The circuitryof FIG. 7 constitutes means for maintaining quill 31"at a preset temperature level. For that purpose, thermistor T" associated with quill 31 is adapted for being responsive to variations in the temperatureof the quill thereby to sense the temperature thereof. Amplifier 111 is adapted to vary the energization of heater element 113 as a function of the impedance of thermistor T in order to maintain the quill relatively precisely at a preset temperature level. Thermistor T" is of the NTC type. The preset temperature level is chosen to be somewhat less than the preselected temperature level of the region temperature sensing thermistor Tat which level the timing circuitry of FIG. 3 is adapted to initiate a predetermined timing interval. For example, the probe tip and thermistor T may be heated to about 9294F., while bridge balancing (and thusinitiation of the timing interval) may occur at from 94-95F. or so, for example.

FIG. 11 is a pictorial representation of portions of a probe 23' especially adapted for being heated and maintained at a preset temperature by the circuitry of FIG. ,7. Probe 23' is shown as havinga quill 31' of generally annular cross section. A tip portion of the probe, also of annular cross section, is represented as being slidably fitted into the bore 115 of quill 31' and includes the region temperature sensing thermistor T at one endthereof. The depth to which tip 35 is fitted into quill 31' is determinative of the heat transfer characteristics between quill 31' and tip 35 and is adjusted accordingly to produce the desired heating effect of the quill upon tip 35 and thermistor T. Tip 35 is adapted for being introduced into the region for measuring the temperature therein. Both quill 31' and tip 35 are preferably metallic, e.g., of aluminum or stainless steel. Heater element 113 is constituted by a length of resistance heater wire wrapped of several spirally wound turns and positioned interiorly of quill 31'. Thermistor T" is positioned within the bore of quill 31 centrally of the several turns of heater element 113 so as to be responsive to variations in the temperature of quill 31 Thermistor T", like thermistor T, may be of the bead type. A pair of leads 117 permits connection of thermistor T with the noninverting input of differential amplifier 111, while a pair of leads 119 permits interconnection of heater element 113 with the output of this differential amplifier. A pair of leads 121 is provided for connection of thermistor T with bridge 39 of FIG.

In operation, when probe 23' is removed from its stored position, the blade switch S1 is moved from the positionshown in FIG. 7 to the position connecting battery 37 across leads L1 and L2 for energization of the portions of the'circuitry depicted in FIG. 3. Of course, switch S1 may instead be pushbutton operated, et cetera.'Since quill 31 is maintained relatively precisely at this preset temperature level, i.e., between 92-94F., it is relatively immune from the effect of various external thermal factors such as changes in ambient temperature or the effects of handling of the probe as through use thereof which might otherwise affect the accuracy of the temperature indicated by meter 27. The indicated temperature is thusa highly accurate representation of the actual temperature in the region into which the tip of probe 23 is introduced- Referring to FIG. 12, an improved version of the circuitry of FIG. 6 is represented and operates not only to provide a short-term temperature indication but, after a delay, effectively remeasures the temperature to provide a verified indication. Portions of the circuitry of FIG. 6 which are included in the FIG. 12 embodiment are unchanged except as noted herein and hence specific description thereof is omitted. To leads Ll 1-L14, which supply the regulated and unregulated potential to the circuitry, have been'addedterminals which are designated V', +V, V, and V, designating respectively the positive regulated supply, positive unregulated supply, negative unregulated supply, and negative regulated supply voltages. The circuitry of FIG. 12 additional to that shown in FIG. 6 is then connected for being supplied with these voltages as indicated to these four terminals.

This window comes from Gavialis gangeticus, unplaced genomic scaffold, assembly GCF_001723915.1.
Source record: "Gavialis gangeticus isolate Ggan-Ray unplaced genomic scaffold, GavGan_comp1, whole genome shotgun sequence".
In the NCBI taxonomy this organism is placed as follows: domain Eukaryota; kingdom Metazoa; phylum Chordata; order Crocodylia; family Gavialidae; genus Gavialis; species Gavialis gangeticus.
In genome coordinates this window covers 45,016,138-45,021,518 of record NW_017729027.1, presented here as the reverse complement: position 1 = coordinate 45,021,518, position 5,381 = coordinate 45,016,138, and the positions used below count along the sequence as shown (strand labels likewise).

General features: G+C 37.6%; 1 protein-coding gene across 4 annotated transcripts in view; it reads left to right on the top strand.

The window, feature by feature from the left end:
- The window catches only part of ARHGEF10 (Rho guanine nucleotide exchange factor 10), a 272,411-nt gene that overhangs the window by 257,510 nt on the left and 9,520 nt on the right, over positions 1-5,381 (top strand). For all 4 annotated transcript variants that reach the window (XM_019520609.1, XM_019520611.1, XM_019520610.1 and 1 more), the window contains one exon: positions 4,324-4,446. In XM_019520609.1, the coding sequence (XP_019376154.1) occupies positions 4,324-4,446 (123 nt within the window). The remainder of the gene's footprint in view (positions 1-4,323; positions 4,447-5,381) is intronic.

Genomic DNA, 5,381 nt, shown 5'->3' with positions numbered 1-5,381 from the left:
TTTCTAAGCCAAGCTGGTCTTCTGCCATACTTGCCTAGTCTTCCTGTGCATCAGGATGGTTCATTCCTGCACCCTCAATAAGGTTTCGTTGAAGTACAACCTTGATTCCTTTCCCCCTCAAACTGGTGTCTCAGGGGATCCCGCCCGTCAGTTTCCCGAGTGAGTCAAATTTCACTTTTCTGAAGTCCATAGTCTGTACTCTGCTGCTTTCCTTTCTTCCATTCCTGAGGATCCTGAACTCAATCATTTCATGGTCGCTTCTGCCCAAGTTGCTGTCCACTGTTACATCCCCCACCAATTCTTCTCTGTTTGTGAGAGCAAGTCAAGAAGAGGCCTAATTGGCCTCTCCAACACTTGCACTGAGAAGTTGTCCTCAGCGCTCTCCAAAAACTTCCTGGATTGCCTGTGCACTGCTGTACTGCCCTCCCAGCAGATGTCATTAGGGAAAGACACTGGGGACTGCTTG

At 117 is indicated a timer circuit including an operational amplifier A7 of the type previously described and another timer circuit 119 having an operational amplifier A8. Amplifiers A7 and A8 may each be one of a dual type operational amplifier circuit pair of a commercially available type as noted previously. One side of a timing capacitor C6 is connected through a resistor R71 to the noninverting input of amplifier A7 and is adapted to be charged from the positive regulated supply voltage l-V at a rate determined by a re sistor R72. A series circuit including a diodeDZl and a resistor R73 is connected from the junction of capacitor C6 with resistor R72, and the output of amplifier A4, for causing timer circuits 11.7 and 119 to be re sponsive to operation of the timer circuit which includes amplifier A4. Similarly, a timing capacitor C7 is linput'of amplifier A8. Capacitor C7 is adapted for being charged through a resistor R77 when permitted to do so by the voltage at the output of amplifier A7, and with which capacitor C7 is interconnected through a resistor R79 and a diode D9. Clamp diodes D22 and D23 are connected across capacitors C6 and C7, re-

spectively. The inverting inputs of amplifier A7 and A8 .are grounded through respective resistors R74 and R76.